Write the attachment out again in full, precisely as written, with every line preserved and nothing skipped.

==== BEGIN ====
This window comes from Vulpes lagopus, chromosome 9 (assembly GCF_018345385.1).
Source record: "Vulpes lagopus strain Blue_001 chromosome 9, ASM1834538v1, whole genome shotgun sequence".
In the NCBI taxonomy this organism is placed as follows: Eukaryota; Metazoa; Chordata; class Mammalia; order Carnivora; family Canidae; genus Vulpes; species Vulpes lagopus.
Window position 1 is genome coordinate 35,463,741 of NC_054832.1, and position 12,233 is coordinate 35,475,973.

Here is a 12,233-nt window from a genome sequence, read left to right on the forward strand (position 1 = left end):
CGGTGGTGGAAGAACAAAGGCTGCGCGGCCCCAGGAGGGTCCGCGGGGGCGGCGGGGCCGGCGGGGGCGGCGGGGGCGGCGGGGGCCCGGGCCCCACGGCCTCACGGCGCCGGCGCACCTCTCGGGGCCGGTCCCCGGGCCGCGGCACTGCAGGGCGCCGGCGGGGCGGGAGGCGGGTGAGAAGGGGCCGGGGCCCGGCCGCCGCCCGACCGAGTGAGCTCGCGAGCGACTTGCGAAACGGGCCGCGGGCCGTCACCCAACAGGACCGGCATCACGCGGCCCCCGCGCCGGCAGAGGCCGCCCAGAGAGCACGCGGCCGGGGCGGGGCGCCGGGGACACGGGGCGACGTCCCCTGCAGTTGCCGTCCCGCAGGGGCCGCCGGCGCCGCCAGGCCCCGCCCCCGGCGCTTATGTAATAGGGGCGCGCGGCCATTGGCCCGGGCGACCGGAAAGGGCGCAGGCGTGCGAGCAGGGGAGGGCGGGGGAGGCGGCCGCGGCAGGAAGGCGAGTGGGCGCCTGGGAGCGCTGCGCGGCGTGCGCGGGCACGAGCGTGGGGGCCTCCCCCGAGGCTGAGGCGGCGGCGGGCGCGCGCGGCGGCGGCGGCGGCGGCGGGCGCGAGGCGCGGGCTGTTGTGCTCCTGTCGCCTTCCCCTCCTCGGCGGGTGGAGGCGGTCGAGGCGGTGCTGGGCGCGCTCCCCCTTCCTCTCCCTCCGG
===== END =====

This window comes from Vulpes lagopus, chromosome 9 (assembly GCF_018345385.1).
Source record: "Vulpes lagopus strain Blue_001 chromosome 9, ASM1834538v1, whole genome shotgun sequence".
In the NCBI taxonomy this organism is placed as follows: Eukaryota; Metazoa; Chordata; class Mammalia; order Carnivora; family Canidae; genus Vulpes; species Vulpes lagopus.
Window position 1 is genome coordinate 35,463,741 of NC_054832.1, and position 12,233 is coordinate 35,475,973.

Here is a 12,233-nt window from a genome sequence, read left to right on the forward strand (position 1 = left end):
CGGTGGTGGAAGAACAAAGGCTGCGCGGCCCCAGGAGGGTCCGCGGGGGCGGCGGGGCCGGCGGGGGCGGCGGGGGCGGCGGGGGCCCGGGCCCCACGGCCTCACGGCGCCGGCGCACCTCTCGGGGCCGGTCCCCGGGCCGCGGCACTGCAGGGCGCCGGCGGGGCGGGAGGCGGGTGAGAAGGGGCCGGGGCCCGGCCGCCGCCCGACCGAGTGAGCTCGCGAGCGACTTGCGAAACGGGCCGCGGGCCGTCACCCAACAGGACCGGCATCACGCGGCCCCCGCGCCGGCAGAGGCCGCCCAGAGAGCACGCGGCCGGGGCGGGGCGCCGGGGACACGGGGCGACGTCCCCTGCAGTTGCCGTCCCGCAGGGGCCGCCGGCGCCGCCAGGCCCCGCCCCCGGCGCTTATGTAATAGGGGCGCGCGGCCATTGGCCCGGGCGACCGGAAAGGGCGCAGGCGTGCGAGCAGGGGAGGGCGGGGGAGGCGGCCGCGGCAGGAAGGCGAGTGGGCGCCTGGGAGCGCTGCGCGGCGTGCGCGGGCACGAGCGTGGGGGCCTCCCCCGAGGCTGAGGCGGCGGCGGGCGCGCGCGGCGGCGGCGGCGGCGGCGGGCGCGAGGCGCGGGCTGTTGTGCTCCTGTCGCCTTCCCCTCCTCGGCGGGTGGAGGCGGTCGAGGCGGTGCTGGGCGCGCTCCCCCTTCCTCTCCCTCCGG